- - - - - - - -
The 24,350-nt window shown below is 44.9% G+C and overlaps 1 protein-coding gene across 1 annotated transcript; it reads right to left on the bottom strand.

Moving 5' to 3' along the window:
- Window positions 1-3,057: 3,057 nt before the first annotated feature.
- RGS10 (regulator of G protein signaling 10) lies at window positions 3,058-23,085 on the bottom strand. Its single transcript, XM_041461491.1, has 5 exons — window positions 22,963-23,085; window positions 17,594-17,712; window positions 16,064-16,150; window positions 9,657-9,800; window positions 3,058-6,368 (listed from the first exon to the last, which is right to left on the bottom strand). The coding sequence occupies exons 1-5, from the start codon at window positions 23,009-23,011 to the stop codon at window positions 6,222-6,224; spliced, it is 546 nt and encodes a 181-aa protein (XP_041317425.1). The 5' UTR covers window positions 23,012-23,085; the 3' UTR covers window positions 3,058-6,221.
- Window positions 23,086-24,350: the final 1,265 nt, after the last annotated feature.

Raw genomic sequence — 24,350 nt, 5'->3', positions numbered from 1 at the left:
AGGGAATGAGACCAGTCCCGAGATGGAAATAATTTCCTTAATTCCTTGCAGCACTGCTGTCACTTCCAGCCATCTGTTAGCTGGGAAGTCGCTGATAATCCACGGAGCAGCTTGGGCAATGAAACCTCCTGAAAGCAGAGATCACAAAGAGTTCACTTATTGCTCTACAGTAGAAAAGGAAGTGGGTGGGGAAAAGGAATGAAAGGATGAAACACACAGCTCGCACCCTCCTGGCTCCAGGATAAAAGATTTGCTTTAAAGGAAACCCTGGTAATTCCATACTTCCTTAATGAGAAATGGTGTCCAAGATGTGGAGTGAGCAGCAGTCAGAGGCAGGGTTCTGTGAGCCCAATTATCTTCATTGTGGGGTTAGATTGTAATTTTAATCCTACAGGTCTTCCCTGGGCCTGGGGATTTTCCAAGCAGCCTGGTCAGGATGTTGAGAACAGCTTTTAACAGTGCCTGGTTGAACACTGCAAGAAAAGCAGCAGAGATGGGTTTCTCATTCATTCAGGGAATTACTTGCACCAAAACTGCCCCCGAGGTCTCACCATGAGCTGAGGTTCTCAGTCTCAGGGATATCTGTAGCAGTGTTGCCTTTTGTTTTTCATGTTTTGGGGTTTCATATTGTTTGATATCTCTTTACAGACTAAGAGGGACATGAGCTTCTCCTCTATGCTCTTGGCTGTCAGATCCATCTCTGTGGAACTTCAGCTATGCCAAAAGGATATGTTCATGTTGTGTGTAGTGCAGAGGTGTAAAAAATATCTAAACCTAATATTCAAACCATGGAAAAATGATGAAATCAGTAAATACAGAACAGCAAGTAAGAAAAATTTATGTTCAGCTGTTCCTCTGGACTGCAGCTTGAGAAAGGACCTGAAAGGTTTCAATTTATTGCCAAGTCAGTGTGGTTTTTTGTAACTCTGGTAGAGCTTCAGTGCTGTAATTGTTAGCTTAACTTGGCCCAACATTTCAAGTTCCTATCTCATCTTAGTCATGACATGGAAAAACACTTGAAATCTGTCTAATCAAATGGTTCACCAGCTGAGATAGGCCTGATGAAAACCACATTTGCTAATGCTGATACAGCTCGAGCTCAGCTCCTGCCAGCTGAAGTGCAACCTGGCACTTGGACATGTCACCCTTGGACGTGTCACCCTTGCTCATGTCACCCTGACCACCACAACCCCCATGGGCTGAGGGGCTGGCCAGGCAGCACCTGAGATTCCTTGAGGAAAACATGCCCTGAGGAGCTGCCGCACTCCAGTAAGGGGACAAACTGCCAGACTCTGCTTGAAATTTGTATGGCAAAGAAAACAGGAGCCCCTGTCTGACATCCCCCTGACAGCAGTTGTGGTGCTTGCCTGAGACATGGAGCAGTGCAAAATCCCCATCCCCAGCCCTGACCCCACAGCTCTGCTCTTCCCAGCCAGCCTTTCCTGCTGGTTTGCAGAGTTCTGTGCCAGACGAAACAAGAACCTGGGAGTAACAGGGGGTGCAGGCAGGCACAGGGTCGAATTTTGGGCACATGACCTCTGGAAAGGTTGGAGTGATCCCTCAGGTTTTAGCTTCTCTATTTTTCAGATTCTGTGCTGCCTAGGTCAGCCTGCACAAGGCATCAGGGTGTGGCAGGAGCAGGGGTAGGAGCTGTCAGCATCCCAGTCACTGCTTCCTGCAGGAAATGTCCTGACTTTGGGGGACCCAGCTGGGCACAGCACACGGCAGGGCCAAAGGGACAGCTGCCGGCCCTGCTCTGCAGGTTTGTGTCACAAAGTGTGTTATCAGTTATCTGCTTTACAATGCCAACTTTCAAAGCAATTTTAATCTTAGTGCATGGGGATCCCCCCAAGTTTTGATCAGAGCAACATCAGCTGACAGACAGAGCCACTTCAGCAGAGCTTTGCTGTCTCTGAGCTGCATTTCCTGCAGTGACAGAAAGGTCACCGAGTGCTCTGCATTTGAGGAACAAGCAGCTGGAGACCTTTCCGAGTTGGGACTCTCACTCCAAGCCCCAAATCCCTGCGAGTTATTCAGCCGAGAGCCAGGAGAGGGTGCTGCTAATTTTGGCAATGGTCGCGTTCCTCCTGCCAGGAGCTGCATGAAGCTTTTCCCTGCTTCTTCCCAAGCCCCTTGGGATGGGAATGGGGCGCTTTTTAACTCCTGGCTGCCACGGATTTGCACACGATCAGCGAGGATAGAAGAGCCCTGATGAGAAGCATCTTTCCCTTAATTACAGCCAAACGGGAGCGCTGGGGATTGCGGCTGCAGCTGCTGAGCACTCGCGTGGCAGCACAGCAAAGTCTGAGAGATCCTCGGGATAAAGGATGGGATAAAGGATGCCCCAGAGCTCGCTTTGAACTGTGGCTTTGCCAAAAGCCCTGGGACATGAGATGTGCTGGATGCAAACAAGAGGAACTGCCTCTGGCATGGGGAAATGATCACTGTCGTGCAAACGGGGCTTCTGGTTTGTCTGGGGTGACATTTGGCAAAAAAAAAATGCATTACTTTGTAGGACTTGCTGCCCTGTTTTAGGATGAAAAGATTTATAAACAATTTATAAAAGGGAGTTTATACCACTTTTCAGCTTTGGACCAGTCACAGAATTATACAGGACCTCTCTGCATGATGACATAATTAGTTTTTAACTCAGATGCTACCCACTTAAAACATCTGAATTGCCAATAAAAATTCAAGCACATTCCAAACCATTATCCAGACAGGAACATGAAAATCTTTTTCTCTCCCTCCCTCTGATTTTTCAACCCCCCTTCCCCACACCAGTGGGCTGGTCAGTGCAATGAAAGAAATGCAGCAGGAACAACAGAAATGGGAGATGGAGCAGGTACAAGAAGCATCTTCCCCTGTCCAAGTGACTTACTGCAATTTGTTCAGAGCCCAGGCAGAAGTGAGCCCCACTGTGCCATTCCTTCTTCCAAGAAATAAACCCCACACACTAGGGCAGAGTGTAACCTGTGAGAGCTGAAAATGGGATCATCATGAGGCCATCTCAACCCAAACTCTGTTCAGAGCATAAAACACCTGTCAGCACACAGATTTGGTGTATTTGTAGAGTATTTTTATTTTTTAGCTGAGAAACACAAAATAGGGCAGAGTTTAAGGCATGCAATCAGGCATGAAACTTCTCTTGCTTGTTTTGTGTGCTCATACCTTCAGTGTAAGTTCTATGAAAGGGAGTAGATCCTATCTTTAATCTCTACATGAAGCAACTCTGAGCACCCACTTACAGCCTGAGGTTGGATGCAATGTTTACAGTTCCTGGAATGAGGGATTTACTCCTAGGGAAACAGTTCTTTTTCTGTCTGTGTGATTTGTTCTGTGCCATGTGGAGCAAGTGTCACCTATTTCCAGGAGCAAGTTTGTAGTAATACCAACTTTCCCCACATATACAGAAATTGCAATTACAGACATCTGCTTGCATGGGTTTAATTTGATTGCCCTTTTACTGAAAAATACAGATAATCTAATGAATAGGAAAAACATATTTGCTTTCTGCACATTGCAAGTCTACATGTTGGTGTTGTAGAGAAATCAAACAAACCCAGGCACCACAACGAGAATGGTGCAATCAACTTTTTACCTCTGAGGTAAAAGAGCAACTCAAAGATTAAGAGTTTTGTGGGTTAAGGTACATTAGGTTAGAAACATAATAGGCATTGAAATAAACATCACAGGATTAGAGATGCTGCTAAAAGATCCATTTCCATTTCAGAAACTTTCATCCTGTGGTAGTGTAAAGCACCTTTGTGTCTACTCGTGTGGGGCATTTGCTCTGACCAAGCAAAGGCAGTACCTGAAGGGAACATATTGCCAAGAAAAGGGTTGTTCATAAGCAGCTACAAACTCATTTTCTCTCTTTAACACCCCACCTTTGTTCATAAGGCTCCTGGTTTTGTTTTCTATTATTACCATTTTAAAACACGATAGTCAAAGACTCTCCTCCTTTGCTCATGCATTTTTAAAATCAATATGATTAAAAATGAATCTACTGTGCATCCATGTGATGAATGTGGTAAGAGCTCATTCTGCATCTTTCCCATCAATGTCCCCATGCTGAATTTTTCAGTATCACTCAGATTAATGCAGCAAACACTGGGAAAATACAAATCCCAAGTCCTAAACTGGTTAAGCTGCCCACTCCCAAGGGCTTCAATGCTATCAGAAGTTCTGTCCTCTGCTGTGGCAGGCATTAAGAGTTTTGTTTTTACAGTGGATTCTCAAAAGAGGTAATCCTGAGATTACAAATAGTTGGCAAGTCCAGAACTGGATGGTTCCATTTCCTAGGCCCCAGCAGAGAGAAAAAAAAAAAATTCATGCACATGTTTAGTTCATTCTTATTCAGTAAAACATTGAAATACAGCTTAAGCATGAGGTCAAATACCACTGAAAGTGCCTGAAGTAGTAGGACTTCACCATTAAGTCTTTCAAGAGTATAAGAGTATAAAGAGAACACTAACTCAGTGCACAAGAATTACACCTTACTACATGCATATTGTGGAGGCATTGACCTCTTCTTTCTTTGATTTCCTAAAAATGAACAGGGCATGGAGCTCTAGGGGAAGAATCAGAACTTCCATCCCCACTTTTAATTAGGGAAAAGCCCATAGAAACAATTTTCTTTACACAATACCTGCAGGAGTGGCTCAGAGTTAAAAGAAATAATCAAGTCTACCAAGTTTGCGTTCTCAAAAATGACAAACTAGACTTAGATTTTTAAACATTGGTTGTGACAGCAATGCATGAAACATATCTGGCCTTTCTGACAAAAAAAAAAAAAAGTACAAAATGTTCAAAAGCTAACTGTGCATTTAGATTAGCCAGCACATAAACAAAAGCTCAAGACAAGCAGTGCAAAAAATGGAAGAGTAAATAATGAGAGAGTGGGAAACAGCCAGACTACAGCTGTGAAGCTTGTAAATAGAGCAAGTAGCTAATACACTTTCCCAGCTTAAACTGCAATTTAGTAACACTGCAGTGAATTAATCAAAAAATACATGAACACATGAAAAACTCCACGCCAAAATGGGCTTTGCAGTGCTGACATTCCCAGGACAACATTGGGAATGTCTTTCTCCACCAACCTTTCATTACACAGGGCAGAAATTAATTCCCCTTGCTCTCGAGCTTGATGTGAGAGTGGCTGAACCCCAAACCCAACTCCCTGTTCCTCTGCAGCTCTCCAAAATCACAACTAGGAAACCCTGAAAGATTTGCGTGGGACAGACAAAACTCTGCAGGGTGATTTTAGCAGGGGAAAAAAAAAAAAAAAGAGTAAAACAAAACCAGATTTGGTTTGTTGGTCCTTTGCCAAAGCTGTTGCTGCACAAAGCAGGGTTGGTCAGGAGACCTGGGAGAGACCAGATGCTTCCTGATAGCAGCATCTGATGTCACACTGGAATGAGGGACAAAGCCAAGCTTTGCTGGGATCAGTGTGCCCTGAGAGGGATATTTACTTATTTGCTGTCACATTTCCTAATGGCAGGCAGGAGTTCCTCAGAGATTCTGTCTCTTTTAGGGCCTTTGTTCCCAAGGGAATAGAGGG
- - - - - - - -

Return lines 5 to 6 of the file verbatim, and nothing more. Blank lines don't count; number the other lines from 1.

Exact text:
- Window positions 23,086-24,350: the final 1,265 nt, after the last annotated feature.

Raw genomic sequence — 24,350 nt, 5'->3', positions numbered from 1 at the left: